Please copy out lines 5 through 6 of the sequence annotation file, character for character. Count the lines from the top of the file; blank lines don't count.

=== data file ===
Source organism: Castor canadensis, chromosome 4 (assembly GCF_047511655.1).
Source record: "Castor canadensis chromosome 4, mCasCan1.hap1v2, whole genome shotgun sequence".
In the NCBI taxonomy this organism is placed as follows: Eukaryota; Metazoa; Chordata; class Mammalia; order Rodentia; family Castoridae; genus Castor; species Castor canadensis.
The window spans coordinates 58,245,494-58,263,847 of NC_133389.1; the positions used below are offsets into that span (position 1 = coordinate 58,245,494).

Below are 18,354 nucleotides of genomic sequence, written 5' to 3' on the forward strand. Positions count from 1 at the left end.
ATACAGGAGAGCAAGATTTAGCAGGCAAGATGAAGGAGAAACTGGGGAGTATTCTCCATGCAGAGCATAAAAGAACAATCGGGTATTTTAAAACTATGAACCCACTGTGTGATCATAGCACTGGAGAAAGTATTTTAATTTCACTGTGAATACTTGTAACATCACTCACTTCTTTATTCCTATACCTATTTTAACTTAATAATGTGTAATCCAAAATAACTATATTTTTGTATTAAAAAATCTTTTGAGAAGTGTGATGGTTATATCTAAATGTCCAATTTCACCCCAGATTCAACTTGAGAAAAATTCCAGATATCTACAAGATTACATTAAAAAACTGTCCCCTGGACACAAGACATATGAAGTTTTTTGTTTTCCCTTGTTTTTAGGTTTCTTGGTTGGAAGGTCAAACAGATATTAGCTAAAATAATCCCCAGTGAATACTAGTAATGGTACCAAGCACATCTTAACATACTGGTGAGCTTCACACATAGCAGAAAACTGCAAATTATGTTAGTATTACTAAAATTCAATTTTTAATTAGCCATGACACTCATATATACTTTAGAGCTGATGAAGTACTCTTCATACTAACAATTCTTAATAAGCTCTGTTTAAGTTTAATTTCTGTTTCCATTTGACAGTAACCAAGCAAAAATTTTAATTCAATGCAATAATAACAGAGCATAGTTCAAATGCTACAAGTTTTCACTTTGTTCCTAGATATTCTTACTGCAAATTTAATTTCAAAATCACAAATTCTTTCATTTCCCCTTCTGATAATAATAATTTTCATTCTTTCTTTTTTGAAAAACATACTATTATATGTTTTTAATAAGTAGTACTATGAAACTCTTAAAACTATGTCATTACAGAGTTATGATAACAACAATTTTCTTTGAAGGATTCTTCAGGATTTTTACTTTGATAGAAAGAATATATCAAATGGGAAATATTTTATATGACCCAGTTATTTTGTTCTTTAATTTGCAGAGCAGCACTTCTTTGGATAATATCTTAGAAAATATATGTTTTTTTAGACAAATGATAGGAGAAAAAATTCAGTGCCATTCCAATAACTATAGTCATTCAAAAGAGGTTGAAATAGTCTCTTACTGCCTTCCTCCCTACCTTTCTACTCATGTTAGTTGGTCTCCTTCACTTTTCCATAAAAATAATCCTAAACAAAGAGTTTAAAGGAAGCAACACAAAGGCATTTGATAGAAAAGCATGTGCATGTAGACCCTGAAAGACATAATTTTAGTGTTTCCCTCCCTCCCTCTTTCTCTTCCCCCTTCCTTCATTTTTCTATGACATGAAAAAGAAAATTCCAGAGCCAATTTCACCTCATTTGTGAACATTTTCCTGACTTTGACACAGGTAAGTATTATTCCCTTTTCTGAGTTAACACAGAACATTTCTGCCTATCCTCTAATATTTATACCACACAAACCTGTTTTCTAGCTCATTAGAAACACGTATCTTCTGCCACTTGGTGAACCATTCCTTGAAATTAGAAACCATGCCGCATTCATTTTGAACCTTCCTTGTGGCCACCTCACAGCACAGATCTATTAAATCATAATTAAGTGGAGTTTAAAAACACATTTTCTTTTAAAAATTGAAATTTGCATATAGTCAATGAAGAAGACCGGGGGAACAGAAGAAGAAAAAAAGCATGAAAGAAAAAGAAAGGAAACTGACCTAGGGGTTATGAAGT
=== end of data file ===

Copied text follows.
Below are 18,354 nucleotides of genomic sequence, written 5' to 3' on the forward strand. Positions count from 1 at the left end.
ATACAGGAGAGCAAGATTTAGCAGGCAAGATGAAGGAGAAACTGGGGAGTATTCTCCATGCAGAGCATAAAAGAACAATCGGGTATTTTAAAACTATGAACCCACTGTGTGATCATAGCACTGGAGAAAGTATTTTAATTTCACTGTGAATACTTGTAACATCACTCACTTCTTTATTCCTATACCTATTTTAACTTAATAATGTGTAATCCAAAATAACTATATTTTTGTATTAAAAAATCTTTTGAGAAGTGTGATGGTTATATCTAAATGTCCAATTTCACCCCAGATTCAACTTGAGAAAAATTCCAGATATCTACAAGATTACATTAAAAAACTGTCCCCTGGACACAAGACATATGAAGTTTTTTGTTTTCCCTTGTTTTTAGGTTTCTTGGTTGGAAGGTCAAACAGATATTAGCTAAAATAATCCCCAGTGAATACTAGTAATGGTACCAAGCACATCTTAACATACTGGTGAGCTTCACACATAGCAGAAAACTGCAAATTATGTTAGTATTACTAAAATTCAATTTTTAATTAGCCATGACACTCATATATACTTTAGAGCTGATGAAGTACTCTTCATACTAACAATTCTTAATAAGCTCTGTTTAAGTTTAATTTCTGTTTCCATTTGACAGTAACCAAGCAAAAATTTTAATTCAATGCAATAATAACAGAGCATAGTTCAAATGCTACAAGTTTTCACTTTGTTCCTAGATATTCTTACTGCAAATTTAATTTCAAAATCACAAATTCTTTCATTTCCCCTTCTGATAATAATAATTTTCATTCTTTCTTTTTTGAAAAACATACTATTATATGTTTTTAATAAGTAGTACTATGAAACTCTTAAAACTATGTCATTACAGAGTTATGATAACAACAATTTTCTTTGAAGGATTCTTCAGGATTTTTACTTTGATAGAAAGAATATATCAAATGGGAAATATTTTATATGACCCAGTTATTTTGTTCTTTAATTTGCAGAGCAGCACTTCTTTGGATAATATCTTAGAAAATATATGTTTTTTTAGACAAATGATAGGAGAAAAAATTCAGTGCCATTCCAATAACTATAGTCATTCAAAAGAGGTTGAAATAGTCTCTTACTGCCTTCCTCCCTACCTTTCTACTCATGTTAGTTGGTCTCCTTCACTTTTCCATAAAAATAATCCTAAACAAAGAGTTTAAAGGAAGCAACACAAAGGCATTTGATAGAAAAGCATGTGCATGTAGACCCTGAAAGACATAATTTTAGTGTTTCCCTCCCTCCCTCTTTCTCTTCCCCCTTCCTTCATTTTTCTATGACATGAAAAAGAAAATTCCAGAGCCAATTTCACCTCATTTGTGAACATTTTCCTGACTTTGACACAGGTAAGTATTATTCCCTTTTCTGAGTTAACACAGAACATTTCTGCCTATCCTCTAATATTTATACCACACAAACCTGTTTTCTAGCTCATTAGAAACACGTATCTTCTGCCACTTGGTGAACCATTCCTTGAAATTAGAAACCATGCCGCATTCATTTTGAACCTTCCTTGTGGCCACCTCACAGCACAGATCTATTAAATCATAATTAAGTGGAGTTTAAAAACACATTTTCTTTTAAAAATTGAAATTTGCATATAGTCAATGAAGAAGACCGGGGGAACAGAAGAAGAAAAAAAGCATGAAAGAAAAAGAAAGGAAACTGACCTAGGGGTTATGAAGT